This is my fifth post about bitly (bit.ly, bitly.com), the URL-shortening service, in the past 18 months. The first three, written in early July 2010, were focused on two simple questions: (1) how large was bitly’s pool of unique hash-string URLs; and (2) at the then-projected rate of growth, when would that pool be exhausted? Or, more to the point, what could they do to avoid running out? The respective answers were 62^6 = 56,800,235,584 (see Part I); and roughly the year 2030 (see Part II).
Part III offered some tongue-in-cheek suggestions for postponing that day of reckoning: stretching to 7-character strings; adding other character sets — Greek, Cyrillic, Hebrew, math symbols, even Dingbats; seeing if Estonia would be amenable to hosting the “characters” hu.ee, dew.ee, and lou.ee; or just waiting until nearer 2030 for the inevitable introduction of the iLobe implant with content pushed over VerizoNeural.
The fourth post led me to the belated discovery — read “public self-embarrassment” — that Twitter had introduced its own in-house shortener, t.co, at the same time as my hot air in Parts I-III. A pretty obvious reason for the drop-off in bitly traffic. That immediately changed my perspective — it was less a matter of when bitly would run out of unique hash strings and much more a matter of when the world might run out of bitly. Would the dearth become a death, not to put too fine a point on it?
Now, six months after that post, I decided to check on how bitly was doing. Unique visitors per month is an imperfect placeholder for all the data that would be nice if I was trying to flesh out an “equation of state” for social media sites. But, hey, it’s there at Compete, and it’s free!! Besides, it’s not like I’m trying to turn this into a Ph.D. dissertation. It’s just an idle curiosity that got my attention. So in that spirit, here is an update of the two long-term traffic graphs from the last post.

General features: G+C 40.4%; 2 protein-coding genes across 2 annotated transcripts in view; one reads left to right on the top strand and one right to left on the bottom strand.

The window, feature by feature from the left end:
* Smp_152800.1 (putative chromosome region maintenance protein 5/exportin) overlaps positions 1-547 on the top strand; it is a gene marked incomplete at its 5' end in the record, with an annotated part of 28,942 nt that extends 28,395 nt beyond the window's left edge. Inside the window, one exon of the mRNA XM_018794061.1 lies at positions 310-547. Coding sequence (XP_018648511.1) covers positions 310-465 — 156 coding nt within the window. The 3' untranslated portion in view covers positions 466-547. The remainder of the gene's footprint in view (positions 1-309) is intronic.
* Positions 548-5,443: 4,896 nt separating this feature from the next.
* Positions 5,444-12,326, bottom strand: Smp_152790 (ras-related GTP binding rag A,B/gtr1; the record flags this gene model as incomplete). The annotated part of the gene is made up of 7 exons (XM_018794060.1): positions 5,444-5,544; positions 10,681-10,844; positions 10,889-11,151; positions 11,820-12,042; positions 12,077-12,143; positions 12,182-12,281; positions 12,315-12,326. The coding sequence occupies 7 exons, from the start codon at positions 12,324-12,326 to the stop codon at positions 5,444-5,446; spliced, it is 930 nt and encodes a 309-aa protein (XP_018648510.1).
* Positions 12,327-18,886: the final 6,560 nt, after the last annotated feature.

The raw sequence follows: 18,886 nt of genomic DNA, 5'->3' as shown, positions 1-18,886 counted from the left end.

For combined traffic — bit.ly, bitly.com, and t.co — including the sum of all three:
And for the month-by-month history of bit.ly:
It would be easy to infer, especially in comparison to t.co in the upper figure, that bitly is in decline. Indeed, with the data since May 2010, a straight-line projection for bit.ly alone shows it zeroing-out in about 210 months. An infinitude on the technology timescale, but probably not the robust behavior that all those bitly investors would like. If we add bitly.com to the mix, however, then things look better. In fact, here is a dog-leg pattern, with the data for February through April of last year shared in both fitted lines. The correlations on both segments are very good (R ~ 0.87-0.89), suggesting that there was a pretty dramatic change in ±March 2011.
Having completely missed the advent of t.co the last time around, however, I am not going to speculate on what causal factors might have occurred a year ago to prompt this apparent up-tick.